Facebook is trying to curb “catfishing,” the practice of using someone else’s photo to deceive others on social media.

The company is introducing new security features in India, and they hope to extend these features to the rest of the world after a trial period.

The social media giant discovered that many instances of catfishing occur by people downloading profile pictures from their site. This has led to some not feeling safe uploading their photo in the first place.

To make users feel more secure, Facebook has changed the way profile pictures work.

It is no longer possible to download, share, or send a profile photo in a message. Many catfishers simply find an attractive profile pic, download it, and create a new account with it. This will no longer be possible in India.

Another limiting control is that people you’re not friends with won’t be able to tag anyone in a profile photo. Again, the company is trying to make it a hassle to quickly grab a photo to deceive others.

Facebook is even employing new technology to prevent taking a screenshot of profile photos.

Profile pics that are protected by this technology will have a blue border around them to signify they are secure.

Facebook released the following statement to explain the added security measures. The statement read, “Part of our goal in building global community is understanding the needs of people who use Facebook in specific countries and how we can better serve them. In India, we’ve heard that people want more control over their profile pictures, and we’ve been working over the past year to understand how we can help.”

The security measures aren’t foolproof, but they are meant to deter people from easily using photos that do not belong to them. 

New Design Layers

One of the more exciting aspects of the anti-catfishing campaign is what the company calls design layers. Facebook partnered with Indian artist Jessica Singh to add traditional Indian textile designs to the background of profile pics.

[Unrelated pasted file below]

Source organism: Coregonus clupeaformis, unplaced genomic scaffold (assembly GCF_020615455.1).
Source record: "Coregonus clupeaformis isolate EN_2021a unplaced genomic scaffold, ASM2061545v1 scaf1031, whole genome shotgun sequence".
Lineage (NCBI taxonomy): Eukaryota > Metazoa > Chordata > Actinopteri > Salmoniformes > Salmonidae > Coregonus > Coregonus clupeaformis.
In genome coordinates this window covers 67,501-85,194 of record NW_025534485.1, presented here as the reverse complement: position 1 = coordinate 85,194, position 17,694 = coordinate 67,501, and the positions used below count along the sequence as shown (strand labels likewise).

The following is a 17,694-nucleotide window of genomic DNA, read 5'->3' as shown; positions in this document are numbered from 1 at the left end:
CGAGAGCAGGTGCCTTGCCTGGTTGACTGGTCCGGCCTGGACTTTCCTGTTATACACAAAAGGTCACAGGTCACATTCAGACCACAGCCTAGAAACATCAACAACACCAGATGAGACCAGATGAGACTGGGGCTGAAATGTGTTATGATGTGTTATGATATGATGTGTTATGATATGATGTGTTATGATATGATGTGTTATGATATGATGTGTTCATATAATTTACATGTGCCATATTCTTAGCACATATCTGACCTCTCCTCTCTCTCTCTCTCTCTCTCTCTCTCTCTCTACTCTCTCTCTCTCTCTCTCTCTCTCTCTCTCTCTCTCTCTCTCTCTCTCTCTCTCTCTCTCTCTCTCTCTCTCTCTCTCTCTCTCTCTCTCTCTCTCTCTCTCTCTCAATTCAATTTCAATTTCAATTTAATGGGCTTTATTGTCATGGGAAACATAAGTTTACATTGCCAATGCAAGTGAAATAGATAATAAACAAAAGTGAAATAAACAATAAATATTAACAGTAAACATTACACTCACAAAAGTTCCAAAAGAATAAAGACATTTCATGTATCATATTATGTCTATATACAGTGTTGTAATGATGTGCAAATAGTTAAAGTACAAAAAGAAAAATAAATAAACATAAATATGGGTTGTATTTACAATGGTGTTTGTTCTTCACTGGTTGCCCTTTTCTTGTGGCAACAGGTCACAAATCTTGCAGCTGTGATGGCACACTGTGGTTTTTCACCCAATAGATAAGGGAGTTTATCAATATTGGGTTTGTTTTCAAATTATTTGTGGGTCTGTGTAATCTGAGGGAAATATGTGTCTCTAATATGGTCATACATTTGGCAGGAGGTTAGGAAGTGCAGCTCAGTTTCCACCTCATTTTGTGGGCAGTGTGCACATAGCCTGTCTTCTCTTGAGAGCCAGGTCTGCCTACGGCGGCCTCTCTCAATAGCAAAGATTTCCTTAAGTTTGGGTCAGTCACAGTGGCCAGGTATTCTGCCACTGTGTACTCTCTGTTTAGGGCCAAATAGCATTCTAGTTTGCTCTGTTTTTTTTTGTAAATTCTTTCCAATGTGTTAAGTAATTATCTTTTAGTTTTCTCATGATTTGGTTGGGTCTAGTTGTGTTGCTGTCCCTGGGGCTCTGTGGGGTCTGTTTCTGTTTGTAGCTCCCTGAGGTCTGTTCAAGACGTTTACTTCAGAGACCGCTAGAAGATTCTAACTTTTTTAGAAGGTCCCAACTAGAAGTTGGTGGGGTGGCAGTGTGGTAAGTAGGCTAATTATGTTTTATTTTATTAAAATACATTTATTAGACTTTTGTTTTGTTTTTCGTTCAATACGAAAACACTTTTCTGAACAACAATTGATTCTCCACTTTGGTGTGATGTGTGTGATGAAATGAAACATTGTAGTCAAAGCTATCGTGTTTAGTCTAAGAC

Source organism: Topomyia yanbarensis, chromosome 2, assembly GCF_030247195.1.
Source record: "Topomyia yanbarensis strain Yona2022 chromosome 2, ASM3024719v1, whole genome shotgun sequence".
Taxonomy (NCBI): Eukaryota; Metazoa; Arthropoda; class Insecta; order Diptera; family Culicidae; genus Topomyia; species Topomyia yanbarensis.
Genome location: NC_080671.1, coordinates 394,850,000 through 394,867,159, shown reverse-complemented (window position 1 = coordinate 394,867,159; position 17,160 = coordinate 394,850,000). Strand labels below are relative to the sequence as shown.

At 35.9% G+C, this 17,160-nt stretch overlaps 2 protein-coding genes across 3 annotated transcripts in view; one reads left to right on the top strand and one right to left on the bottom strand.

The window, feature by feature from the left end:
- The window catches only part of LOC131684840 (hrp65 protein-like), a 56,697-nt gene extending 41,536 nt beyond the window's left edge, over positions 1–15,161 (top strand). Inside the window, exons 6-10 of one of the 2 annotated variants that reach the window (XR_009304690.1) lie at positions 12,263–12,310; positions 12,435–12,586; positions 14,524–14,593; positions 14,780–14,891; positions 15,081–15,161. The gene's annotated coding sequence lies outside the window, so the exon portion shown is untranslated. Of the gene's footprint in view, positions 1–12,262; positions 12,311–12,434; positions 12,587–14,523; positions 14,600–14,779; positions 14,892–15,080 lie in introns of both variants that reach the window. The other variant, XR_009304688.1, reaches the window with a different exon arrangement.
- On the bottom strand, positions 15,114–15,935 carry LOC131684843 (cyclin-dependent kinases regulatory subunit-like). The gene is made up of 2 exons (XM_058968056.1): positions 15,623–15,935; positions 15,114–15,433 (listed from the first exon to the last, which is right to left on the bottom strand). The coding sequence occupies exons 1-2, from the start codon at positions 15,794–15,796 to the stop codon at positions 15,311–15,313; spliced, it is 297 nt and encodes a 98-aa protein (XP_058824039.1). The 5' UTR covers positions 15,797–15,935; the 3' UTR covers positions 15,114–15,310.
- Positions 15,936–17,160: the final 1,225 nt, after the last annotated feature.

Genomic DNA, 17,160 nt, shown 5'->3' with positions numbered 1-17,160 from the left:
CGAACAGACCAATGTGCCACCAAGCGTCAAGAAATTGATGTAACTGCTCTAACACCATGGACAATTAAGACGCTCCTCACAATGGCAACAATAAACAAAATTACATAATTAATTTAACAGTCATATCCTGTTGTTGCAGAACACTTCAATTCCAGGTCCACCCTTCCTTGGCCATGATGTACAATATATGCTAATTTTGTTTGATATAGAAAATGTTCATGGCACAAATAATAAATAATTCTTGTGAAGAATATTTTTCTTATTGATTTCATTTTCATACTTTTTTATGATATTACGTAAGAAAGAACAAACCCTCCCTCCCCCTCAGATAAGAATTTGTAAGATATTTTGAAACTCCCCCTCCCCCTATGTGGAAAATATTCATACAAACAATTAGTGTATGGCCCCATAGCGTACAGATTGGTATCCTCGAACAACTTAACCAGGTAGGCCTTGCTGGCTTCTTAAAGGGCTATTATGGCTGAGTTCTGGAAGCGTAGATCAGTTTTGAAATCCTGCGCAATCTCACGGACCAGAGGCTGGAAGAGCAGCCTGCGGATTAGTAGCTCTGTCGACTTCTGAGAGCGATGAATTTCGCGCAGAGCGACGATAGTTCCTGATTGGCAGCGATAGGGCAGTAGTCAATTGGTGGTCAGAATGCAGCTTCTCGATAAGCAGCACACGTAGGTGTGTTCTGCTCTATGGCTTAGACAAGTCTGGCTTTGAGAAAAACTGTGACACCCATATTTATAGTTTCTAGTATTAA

If a person manages to get past the security features and download someone else’s profile pic, there’s an easy way to find them.

Once a user reports that their profile pic has been stolen, Facebook can simply search for the unique design layer that was added to the profile pic.

The company can quickly locate the account that stole the profile photo. Because they can easily determine who the original photo belongs to, they can expedite the process of deleting the catfisher account.

Facebook knows that this will not completely end the deceptive practice. However, preliminary studies showed that by adding security layers, potential catfishers are 75 percent less likely to use a photo.

However, preliminary studies showed that by adding security layers, potential catfishers are 75 percent less likely to use a photo.

That statistic should bring some comfort to those who don’t want to lose control of their photos and unwillingly participate in a deceptive situation. 

You can think of the measures as similar to posting a security alarm sign in your front yard.

The sign doesn’t make your house invulnerable, but it signals to thieves that you take security more seriously than the average person. 

If the security measures succeed in India, Facebook plans to roll them out to the general public. This likely won’t be the last security features they’ll have to implement, but it’s a good start in protecting innocent users from deceptive strangers.